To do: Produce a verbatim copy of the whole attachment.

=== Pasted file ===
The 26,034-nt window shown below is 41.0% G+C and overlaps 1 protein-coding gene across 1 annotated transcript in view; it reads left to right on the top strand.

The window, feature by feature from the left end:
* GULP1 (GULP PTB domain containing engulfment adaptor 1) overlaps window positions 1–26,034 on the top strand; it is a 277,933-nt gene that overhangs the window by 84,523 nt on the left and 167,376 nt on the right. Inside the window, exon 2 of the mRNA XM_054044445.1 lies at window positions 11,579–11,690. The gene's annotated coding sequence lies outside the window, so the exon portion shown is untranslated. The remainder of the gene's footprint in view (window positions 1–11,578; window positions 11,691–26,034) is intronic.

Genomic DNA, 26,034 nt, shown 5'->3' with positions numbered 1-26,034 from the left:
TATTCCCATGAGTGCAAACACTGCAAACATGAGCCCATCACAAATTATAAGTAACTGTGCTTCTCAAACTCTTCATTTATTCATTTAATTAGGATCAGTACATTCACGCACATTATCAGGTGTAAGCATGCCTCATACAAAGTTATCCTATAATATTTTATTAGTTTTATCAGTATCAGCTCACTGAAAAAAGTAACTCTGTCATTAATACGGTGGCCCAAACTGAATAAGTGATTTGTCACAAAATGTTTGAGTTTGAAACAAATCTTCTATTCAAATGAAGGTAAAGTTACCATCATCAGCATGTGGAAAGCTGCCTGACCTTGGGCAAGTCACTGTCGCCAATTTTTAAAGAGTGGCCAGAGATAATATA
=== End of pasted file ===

The 26,034-nt window shown below is 41.0% G+C and overlaps 1 protein-coding gene across 1 annotated transcript in view; it reads left to right on the top strand.

The window, feature by feature from the left end:
* GULP1 (GULP PTB domain containing engulfment adaptor 1) overlaps window positions 1–26,034 on the top strand; it is a 277,933-nt gene that overhangs the window by 84,523 nt on the left and 167,376 nt on the right. Inside the window, exon 2 of the mRNA XM_054044445.1 lies at window positions 11,579–11,690. The gene's annotated coding sequence lies outside the window, so the exon portion shown is untranslated. The remainder of the gene's footprint in view (window positions 1–11,578; window positions 11,691–26,034) is intronic.

Genomic DNA, 26,034 nt, shown 5'->3' with positions numbered 1-26,034 from the left:
TATTCCCATGAGTGCAAACACTGCAAACATGAGCCCATCACAAATTATAAGTAACTGTGCTTCTCAAACTCTTCATTTATTCATTTAATTAGGATCAGTACATTCACGCACATTATCAGGTGTAAGCATGCCTCATACAAAGTTATCCTATAATATTTTATTAGTTTTATCAGTATCAGCTCACTGAAAAAAGTAACTCTGTCATTAATACGGTGGCCCAAACTGAATAAGTGATTTGTCACAAAATGTTTGAGTTTGAAACAAATCTTCTATTCAAATGAAGGTAAAGTTACCATCATCAGCATGTGGAAAGCTGCCTGACCTTGGGCAAGTCACTGTCGCCAATTTTTAAAGAGTGGCCAGAGATAATATA